2017. No longer tested for 2018. CFA L3 Linking Pension Liabilities to Assets

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2017. No longer tested for 2018. CFA L3 Linking Pension Liabilities to Assets by Mind Map: 2017. No longer tested for 2018. CFA L3 Linking Pension Liabilities to Assets

1. Pension Liabilities Decomposed

1.1. Market Related Exposures

1.1.1. Inactive Participants (deferred's & retiree's)

1.1.1.1. Are benefits inflation indexed

1.1.1.1.1. Yes

1.1.1.1.2. No

1.1.2. Active Participants

1.1.2.1. Accrued Benefits

1.1.2.1.1. Same with Inactive participants. Are benefits inflation indexed? Use same appropriate underlying bonds.

1.1.2.2. Future Benefits

1.1.2.2.1. Future Wages

1.1.2.2.2. Future Service Rendered

1.1.3. Future Participants

1.2. Non Market Related Exposures (Liability Noise)

1.2.1. Inactive Participants

1.2.2. Active Participants

1.2.3. Two components of liability noise

1.2.3.1. Plan Demographics

1.2.3.1.1. Relatively more accurate to predict vs. Model Uncertainty.

1.2.3.2. Model Uncertainty

1.2.3.2.1. Different for actives vs. inactives

1.2.3.2.2. Relatively less accurate to predict vs. plan demographics.

2. How to Define Risk for a pension plan

2.1. Developing the appropriate benchmark depends on the RELEVANT INVESTMENT HORIZON for defining investment risk.

3. Linking Assets and Liabilities via Fundamental Factors

3.1. Setting Asset and Liability Sensitivities

3.1.1. Assets

3.1.2. Liabilities

3.2. Designing Investment Policies relative to Liabilities

3.2.1. This states that a Liability Mimicking portfolio may be TOO CONSERVATIVE and in order to ensure benefits get paid on future service of current employees as well as future employees that get hired, a firm with a pension will always need to make contributions to fund the liabilities.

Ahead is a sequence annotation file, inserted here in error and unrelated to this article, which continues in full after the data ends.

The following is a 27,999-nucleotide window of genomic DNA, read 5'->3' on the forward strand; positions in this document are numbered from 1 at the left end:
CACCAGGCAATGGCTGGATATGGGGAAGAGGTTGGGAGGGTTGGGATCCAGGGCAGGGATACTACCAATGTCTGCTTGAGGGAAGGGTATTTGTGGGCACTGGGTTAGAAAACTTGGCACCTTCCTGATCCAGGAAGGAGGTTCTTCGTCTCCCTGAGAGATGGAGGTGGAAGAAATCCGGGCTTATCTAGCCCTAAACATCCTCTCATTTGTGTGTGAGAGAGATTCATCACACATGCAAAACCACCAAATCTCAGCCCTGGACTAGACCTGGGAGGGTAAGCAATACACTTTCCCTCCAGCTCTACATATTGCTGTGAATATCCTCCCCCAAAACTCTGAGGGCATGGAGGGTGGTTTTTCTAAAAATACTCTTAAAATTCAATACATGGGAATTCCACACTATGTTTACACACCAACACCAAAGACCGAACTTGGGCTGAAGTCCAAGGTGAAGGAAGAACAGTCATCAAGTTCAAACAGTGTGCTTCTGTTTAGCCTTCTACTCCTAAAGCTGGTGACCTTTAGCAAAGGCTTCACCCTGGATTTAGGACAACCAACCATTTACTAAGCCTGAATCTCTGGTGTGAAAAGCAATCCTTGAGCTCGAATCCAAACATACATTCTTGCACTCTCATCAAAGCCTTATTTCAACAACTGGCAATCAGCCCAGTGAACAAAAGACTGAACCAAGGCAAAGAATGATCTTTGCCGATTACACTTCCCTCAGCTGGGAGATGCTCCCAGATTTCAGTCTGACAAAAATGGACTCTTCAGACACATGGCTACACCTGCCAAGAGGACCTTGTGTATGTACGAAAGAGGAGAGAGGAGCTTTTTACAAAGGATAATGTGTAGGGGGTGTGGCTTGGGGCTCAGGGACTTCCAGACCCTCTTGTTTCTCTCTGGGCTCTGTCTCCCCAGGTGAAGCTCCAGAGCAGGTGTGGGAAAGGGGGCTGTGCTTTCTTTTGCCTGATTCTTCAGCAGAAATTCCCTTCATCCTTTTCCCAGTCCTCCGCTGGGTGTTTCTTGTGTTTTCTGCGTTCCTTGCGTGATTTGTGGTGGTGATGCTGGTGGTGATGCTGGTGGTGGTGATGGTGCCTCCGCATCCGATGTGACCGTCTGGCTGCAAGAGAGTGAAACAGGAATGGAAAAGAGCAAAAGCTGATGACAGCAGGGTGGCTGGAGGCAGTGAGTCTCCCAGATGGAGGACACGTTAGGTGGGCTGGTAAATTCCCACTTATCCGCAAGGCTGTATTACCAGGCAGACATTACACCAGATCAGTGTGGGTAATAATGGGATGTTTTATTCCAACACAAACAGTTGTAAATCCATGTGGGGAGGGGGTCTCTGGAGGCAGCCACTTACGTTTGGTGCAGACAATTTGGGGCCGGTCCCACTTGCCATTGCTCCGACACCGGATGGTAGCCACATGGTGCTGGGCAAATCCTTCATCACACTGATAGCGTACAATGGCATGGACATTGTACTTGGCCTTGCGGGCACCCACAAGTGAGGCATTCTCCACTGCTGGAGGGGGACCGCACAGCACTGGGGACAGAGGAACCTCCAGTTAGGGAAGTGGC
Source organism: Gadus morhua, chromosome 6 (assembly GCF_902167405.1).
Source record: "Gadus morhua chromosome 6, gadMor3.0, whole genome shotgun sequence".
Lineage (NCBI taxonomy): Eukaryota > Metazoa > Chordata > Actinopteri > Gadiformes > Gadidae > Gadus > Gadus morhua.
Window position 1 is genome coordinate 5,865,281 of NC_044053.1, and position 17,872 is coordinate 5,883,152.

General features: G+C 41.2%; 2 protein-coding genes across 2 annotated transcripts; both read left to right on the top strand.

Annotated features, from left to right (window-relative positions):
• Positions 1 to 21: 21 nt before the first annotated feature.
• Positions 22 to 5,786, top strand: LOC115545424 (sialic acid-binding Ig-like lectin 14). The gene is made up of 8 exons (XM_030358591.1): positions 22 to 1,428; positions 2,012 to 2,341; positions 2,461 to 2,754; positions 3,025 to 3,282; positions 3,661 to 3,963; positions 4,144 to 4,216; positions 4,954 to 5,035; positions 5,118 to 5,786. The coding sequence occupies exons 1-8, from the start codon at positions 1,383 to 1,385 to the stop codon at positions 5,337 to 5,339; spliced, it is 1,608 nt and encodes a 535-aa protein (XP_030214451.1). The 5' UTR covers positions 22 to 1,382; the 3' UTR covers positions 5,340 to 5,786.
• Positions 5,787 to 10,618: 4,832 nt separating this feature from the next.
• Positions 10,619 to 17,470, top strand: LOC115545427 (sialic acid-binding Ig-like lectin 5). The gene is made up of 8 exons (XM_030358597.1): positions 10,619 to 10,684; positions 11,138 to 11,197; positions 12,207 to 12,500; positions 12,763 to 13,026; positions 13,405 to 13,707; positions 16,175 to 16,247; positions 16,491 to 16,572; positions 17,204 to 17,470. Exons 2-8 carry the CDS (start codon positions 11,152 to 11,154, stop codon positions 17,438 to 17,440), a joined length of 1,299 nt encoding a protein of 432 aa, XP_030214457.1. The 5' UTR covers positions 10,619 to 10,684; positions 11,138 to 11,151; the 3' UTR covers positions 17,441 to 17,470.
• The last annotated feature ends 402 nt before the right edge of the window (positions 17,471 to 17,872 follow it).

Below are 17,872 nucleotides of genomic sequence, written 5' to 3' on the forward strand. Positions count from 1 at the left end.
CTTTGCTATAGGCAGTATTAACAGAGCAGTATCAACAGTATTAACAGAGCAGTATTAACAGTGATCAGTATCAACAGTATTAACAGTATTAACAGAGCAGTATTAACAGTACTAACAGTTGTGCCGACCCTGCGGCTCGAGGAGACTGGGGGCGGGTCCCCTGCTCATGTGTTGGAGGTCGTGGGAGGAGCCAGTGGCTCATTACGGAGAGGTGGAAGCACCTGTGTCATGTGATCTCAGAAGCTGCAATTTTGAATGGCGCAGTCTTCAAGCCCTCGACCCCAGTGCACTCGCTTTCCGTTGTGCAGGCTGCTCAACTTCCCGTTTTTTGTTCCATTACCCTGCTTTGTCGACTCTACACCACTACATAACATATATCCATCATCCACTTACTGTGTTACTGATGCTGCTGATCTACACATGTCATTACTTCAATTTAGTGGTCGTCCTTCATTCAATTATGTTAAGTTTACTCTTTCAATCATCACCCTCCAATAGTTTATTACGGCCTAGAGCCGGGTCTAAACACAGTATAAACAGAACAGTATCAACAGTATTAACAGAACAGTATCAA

3.2.2. Assuming Liabilities remain the same for a company that has a plan deficit, either additional company contributions or investment returns in excess of the liability mimicking returns will be necessary to correct the plan's deficit/shortfall.

3.2.2.1. These "excess" investment returns above the immunized rate will not be accomplished by using a Liability Mimicking portfolio. The only way to generate returns above the discount rate/required rate is to invest plan assets using an Asset Only approach. The burden falls upon the pension fund's investment manager to generate that required return (which is not guaranteed that they will be able to)

3.2.2.1.1. One way a Liability Mimicking Portfolio can take advantage of generating excess returns above the required rate of return is to use interest rate derivatives to hedge the market related exposures, which requires less capital than cash and thus freeing up that capital to be invested in higher returning asset classes.

3.3. Results

4. Asset Only vs. Liability Relative Approach

4.1. Asset Only (AO) approach with regards to pension plans.

4.1.1. Risk Free Benchmark

4.1.2. Characteristic of a LOW RISK investment

4.1.3. Why some pension sponsors still use AO

4.1.4. Liability Exposures

4.1.4.1. AO implicitly assumes that the liability of the pension has no risk.

4.1.5. Generally has HIGHER stock exposure. Which can result in unrewarded risks.

4.2. Liability Relative Approach with regards to pension plans (Liability Mimicking Portfolio)

4.2.1. Risk Free Benchmark used

4.2.2. Characteristic of a low risk investment

4.2.3. Liability Exposures

4.2.3.1. Focuses on exposures to factors that affect the PV of pension liabilities. (i.e. term structure, inflation, economic growth)

4.2.4. Much LOWER overall stock exposure to stocks compared to AO approach.

4.3. What is a MARKET RELATED EXPOSURE that a plans liabilities are exposed to.

5. Sample Problem for a Liability Mimicking Portfolio

6. For the Liability Relative Approach. Use what asset to mimic what liability benefit.

6.1. Real rate bonds to mimic.....

6.1.1. active employee WAGES which is growing with inflation.

6.1.2. RETIREMENT BENEFITS which are linked to inflation

6.2. Use equities to mimic......

6.2.1. .........real wage growth is correlated with economic growth and thus equity returns.